A lot of pre-production reviews of the T1i criticize its inability to automatically autofocus while recording. I wouldn't put much weight in this criticism, mostly because neither of the other two SLR cameras with HD recording capabilities (Canon 5D Mark II and Nikon D90) can automatically autofocus while recording either. What you can do with the T1i is pan/zoom the lens and then press the AE lock (*) button to make the camera autofocus on the new subject (all while recording). A problem with using the AE lock button to have the camera autofocus is that the microphone for the camera is on the front upper left of the body near the lens mount. Therefore, the lens motor noise is picked up just as much as ambient sounds. Even with my quietest Canon USM (ultasonic motor) lenses, this lens motor sound is pretty loud in video playback. Although, remember, you can always manually turn the focusing ring on the lens to get your subject back into focus. It's not easy, but after a little practice, it's not all too hard, either.

Ultimately, you shouldn't let the HD recording limitations sway you one way or the other. This is an SLR camera -- not a video camera. The HD video is a great feature, but if you're looking for something primarily to take video, look elsewhere. There are much better, cheaper VIDEO cameras out there which can record true 1080p.

(emphasis mine)
For what they're worth, they're just someone's opinion, but thought it was worth a look
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Old Oct 23, 2009, 6:42 PM   #5
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Thanks for the responses. I have looked at another camera and would like the input. I am now comparing the Nikon D90 to the Canon T1i. The nikon has a larger sensor but has less mega pixels. It also only shoots 24 FPS for 720 video. But the nikon also has a greater FPS for still photos of 4.5. Which would you all perfer??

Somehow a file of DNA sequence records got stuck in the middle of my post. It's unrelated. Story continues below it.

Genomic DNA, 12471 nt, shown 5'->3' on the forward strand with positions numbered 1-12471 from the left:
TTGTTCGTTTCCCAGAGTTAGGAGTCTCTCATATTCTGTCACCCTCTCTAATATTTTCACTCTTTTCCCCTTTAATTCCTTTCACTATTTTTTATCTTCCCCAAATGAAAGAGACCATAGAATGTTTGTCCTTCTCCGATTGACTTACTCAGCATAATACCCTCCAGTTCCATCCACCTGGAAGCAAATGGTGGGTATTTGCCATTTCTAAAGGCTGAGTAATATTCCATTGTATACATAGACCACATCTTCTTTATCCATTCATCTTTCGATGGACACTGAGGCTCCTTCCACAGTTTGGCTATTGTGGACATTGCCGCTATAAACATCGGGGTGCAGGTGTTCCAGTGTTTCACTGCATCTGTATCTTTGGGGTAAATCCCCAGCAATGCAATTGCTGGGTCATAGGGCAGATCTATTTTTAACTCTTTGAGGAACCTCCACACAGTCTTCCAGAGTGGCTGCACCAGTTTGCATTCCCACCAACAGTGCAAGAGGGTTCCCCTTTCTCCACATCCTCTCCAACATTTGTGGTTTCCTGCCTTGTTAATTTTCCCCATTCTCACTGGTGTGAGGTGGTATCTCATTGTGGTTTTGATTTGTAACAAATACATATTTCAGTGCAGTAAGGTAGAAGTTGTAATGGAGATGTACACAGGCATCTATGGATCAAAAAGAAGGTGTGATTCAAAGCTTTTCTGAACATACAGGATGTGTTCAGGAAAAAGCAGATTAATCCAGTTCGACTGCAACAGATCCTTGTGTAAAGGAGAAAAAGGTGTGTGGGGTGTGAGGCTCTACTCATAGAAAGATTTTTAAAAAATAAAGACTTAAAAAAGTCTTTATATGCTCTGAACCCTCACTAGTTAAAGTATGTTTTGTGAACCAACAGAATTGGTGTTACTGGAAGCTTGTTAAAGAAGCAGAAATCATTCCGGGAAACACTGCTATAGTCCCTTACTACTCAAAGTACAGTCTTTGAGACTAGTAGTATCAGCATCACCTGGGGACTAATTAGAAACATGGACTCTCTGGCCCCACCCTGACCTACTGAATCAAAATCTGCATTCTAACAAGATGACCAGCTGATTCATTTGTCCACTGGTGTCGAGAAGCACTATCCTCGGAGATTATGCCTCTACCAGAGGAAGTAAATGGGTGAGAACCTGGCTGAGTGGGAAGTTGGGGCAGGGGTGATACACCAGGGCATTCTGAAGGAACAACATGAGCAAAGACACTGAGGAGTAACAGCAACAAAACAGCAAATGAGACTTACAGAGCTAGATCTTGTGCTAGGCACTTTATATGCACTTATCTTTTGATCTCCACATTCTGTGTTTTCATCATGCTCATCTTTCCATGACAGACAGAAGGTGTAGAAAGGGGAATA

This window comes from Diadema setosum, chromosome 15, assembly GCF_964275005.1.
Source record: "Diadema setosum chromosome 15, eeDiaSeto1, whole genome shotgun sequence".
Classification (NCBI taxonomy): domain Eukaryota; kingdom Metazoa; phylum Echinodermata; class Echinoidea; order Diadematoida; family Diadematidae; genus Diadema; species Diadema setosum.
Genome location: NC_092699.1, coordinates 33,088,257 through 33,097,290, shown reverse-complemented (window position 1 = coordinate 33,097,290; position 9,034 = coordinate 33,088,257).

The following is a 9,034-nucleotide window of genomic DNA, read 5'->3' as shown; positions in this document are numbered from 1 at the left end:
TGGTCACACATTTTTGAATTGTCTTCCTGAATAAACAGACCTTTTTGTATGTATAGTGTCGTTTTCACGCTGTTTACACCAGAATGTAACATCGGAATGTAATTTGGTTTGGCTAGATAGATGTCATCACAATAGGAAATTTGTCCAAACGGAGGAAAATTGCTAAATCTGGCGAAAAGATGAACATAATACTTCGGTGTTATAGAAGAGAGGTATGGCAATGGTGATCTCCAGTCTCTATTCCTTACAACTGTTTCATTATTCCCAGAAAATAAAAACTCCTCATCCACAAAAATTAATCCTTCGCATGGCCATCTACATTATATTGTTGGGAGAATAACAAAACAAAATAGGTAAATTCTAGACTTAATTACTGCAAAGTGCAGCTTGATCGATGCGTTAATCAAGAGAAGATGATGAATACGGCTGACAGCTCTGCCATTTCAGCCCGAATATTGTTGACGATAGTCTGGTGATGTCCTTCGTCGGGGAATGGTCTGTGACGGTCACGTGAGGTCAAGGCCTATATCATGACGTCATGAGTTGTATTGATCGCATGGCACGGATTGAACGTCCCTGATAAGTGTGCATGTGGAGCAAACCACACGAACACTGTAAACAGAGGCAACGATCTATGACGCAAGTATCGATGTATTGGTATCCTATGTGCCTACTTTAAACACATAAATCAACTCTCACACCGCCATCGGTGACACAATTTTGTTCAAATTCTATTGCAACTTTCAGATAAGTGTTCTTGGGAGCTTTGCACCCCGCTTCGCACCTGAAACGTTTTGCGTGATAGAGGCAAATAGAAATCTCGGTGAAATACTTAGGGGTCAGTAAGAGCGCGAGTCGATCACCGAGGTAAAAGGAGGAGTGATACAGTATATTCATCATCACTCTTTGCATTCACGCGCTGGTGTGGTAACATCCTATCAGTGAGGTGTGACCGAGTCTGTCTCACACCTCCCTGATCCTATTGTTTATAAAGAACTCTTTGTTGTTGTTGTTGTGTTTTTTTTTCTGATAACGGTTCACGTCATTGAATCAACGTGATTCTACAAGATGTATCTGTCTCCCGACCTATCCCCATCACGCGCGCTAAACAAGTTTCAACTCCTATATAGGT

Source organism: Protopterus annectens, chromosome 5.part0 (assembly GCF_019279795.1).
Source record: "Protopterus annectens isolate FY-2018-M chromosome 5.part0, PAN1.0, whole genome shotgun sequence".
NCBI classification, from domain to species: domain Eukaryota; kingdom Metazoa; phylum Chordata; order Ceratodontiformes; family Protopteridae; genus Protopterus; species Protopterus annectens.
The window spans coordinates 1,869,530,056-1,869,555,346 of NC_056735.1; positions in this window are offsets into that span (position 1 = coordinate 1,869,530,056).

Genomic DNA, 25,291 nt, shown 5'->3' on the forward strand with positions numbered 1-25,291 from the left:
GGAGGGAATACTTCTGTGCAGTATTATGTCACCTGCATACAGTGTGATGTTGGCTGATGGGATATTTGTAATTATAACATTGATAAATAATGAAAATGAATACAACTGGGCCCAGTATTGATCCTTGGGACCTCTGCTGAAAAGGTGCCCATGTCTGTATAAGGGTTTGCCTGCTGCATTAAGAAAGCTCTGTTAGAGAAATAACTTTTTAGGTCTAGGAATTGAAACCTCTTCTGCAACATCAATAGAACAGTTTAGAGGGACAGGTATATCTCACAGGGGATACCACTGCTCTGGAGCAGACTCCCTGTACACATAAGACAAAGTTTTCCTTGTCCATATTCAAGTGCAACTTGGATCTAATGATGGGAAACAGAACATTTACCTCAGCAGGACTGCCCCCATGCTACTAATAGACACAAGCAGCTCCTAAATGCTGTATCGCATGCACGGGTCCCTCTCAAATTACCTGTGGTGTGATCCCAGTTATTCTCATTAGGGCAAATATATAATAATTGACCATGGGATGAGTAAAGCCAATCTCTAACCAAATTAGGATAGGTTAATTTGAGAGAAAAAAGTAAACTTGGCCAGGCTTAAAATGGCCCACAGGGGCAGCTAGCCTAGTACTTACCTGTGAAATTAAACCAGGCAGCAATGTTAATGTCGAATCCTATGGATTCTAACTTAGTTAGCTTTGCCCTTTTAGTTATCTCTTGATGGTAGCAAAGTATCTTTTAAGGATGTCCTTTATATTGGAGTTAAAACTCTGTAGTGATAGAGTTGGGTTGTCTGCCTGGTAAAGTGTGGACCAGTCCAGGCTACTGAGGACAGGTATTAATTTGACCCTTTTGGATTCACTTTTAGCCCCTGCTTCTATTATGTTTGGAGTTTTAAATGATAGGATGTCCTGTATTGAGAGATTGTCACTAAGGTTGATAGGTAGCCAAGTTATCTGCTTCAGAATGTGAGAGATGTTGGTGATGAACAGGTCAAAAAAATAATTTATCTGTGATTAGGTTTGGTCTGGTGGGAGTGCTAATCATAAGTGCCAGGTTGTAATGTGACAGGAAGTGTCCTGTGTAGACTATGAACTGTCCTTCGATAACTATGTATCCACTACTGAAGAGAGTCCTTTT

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Old Oct 23, 2009, 9:38 PM   #6
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I don't know specifically about the D90, but I was just at the camera store tonight, discussing the dSLR video. The guy was explaining to me that the dSLRs ONLY advantage over a video camera is the lower DOF (which you might want in some cases), which is expensive to achieve in a video camera, apparently (just going by what he said). Otherwise, he said NO dSLR is going to give you great video at this time. They all suffer from an inherent difficulty because of the CMOS sensors. He gave the example of, if you are panning past a telephone pole, the telephone pole will appear to bend over. I guess the image scanning cannot keep up with the movement.
Add to that the lack of ongoing focus in HD mode, at least--so if your subject moves, it is no longer in focus. You can manually adjust it, I believe, but that's not really practical.
He also said that at high zooms you get a crazy image, kind of like the streaks you see above a jet engine from the heat...

All in all, it sounds to me like it will probably not replace your video camera.

But again, take it for what it's worth, I haven't used them myself...maybe someone else here has...
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Old Oct 23, 2009, 10:34 PM   #7
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Quote:
Originally Posted by Simtech View Post
Thanks for the responses. I have looked at another camera and would like the input. I am now comparing the Nikon D90 to the Canon T1i. The nikon has a larger sensor but has less mega pixels. It also only shoots 24 FPS for 720 video. But the nikon also has a greater FPS for still photos of 4.5. Which would you all perfer??
sensor size is aps-c for both.

image quality between the d90 and the t1i will not be much different.

the build quality is a little higher on the d90 as it is more of an advanced amateur line camera. whereas the t1i is in upper end of the entry level dslr lineup.

just get in the shop and do a little testing with each camera. see which one fits you best, which one's control scheme feels most natural.